...
    model.addInitFunction(create_agents);

    // Create and run the simulation
    flamegpu::CUDASimulation cuda_model(model, argc, argv);
    cuda_model.simulate();
}

You can optionally configure logging or visualisation via the CUDASimulation, these are explained in the following two sections.

Configuring Logging (Optional)

When running FLAME GPU models without a visualisation, you most likely want to collect data from the runs. This can be carried out by defining a logging configuration.

For this tutorial we will log the mean of our "point" agents’ "drift" variable each step, if the model is working correctly this value should trend towards zero as the agents reach a steady state.

To achieve this we must first create a StepLoggingConfig, passing our finished ModelDescription to it’s constructor.

This object provides a wide range of options for logging agent data and environment properties. However, we only need to request the AgentLoggingConfig using agent(). After which, we simply call logMean(), providing the agent variable’s type as a template argument and it’s name as the sole argument.

After the StepLoggingConfig is fully defined, it can be attached to the CUDASimulation using setStepLog().

...
    model.addInitFunction(create_agents);

    // Specify the desired StepLoggingConfig
    flamegpu::StepLoggingConfig step_log_cfg(model);
    // Log every step
    step_log_cfg.setFrequency(1);
    // Include the mean of the "point" agent population's variable 'drift'
    step_log_cfg.agent("point").logMean<float>("drift");

    // Create the simulation
    flamegpu::CUDASimulation cuda_model(model, argc, argv);

    // Attach the logging config
    cuda_model.setStepLog(step_log_cfg);

    // Run the simulation
    cuda_model.simulate();
}

After the simulation has completed, the log can then be collected using getRunLog() or written to file if the appropriate output files were configured before execution.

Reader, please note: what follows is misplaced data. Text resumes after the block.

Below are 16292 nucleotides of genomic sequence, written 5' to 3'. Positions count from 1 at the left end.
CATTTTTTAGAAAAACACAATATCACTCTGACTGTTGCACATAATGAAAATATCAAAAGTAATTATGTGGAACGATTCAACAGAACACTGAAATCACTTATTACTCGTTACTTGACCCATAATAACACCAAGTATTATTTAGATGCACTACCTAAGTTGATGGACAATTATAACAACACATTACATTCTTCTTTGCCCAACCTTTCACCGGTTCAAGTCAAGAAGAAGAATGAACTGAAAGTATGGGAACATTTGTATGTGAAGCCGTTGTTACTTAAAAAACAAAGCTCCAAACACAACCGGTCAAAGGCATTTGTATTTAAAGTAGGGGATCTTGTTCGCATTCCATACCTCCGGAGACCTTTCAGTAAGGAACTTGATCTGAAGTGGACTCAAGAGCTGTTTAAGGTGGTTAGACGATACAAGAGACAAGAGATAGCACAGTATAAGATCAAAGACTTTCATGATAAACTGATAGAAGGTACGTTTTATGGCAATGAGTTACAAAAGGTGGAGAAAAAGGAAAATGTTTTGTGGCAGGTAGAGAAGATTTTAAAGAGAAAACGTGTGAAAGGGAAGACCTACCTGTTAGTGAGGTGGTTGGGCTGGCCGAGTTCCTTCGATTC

To learn more about using logging configurations see the userguide.

Visualisation Config (Optional)

Many models are easier to quickly validate early on by using a visualisation, FLAME GPU provides a visualiser capable of visualising agents locations, directions, scales and colours dependent on their variables.

The visualisation configuration (ModelVis) is created from the CUDASimulation using getVisualisation(). This provides many advanced options for configuring the visualisation, see the userguide for the full overview, we will cover the minimum required for visualising the Circles model here.

The below code positions the initial camera, sets the camera’s movement speed (when a user uses the keyboard to move), renders the "point" agents as icospheres (these are a low polygon count sphere, great for high agent count visualisations), and marks out the environment boundaries with a white square.

Additionally the simulation speed is limited to 25 steps per second. This allows the evolution of the simulation to be visualised more clearly. This small model would normally execute in hundreds of steps per second, reaching a steady state too fast to observe.

It is important to call activate() after the visualisation configuration is complete, to finalise and start the visualiser.

In most cases, you will want the visualisation to persist after the simulation completes, so the exit state can be explored. To achieve this, join() must be called after simulate() to catch the main program thread before it exits.

Note

FLAME GPU is designed for use both on personal machines and headless machines over ssh (e.g. HPC). The latter are unlikely to have support for visualisations, as such FLAME GPU can be built without visualisation support. Hence, it is useful to wrap the visualisation specific code with a check for the VISUALISATION macro, allowing the model to compile/run irrespective of visualisation support as opposed to maintaining two versions.

...
    flamegpu::CUDASimulation cuda_model(model, argc, argv);

// Only compile this block if being built with visualisation support
#ifdef VISUALISATION
    // Create visualisation
    flamegpu::visualiser::ModelVis &m_vis = cuda_model.getVisualisation();
    // Set the initial camera location and speed
    const float INIT_CAM = ENV_WIDTH / 2.0f;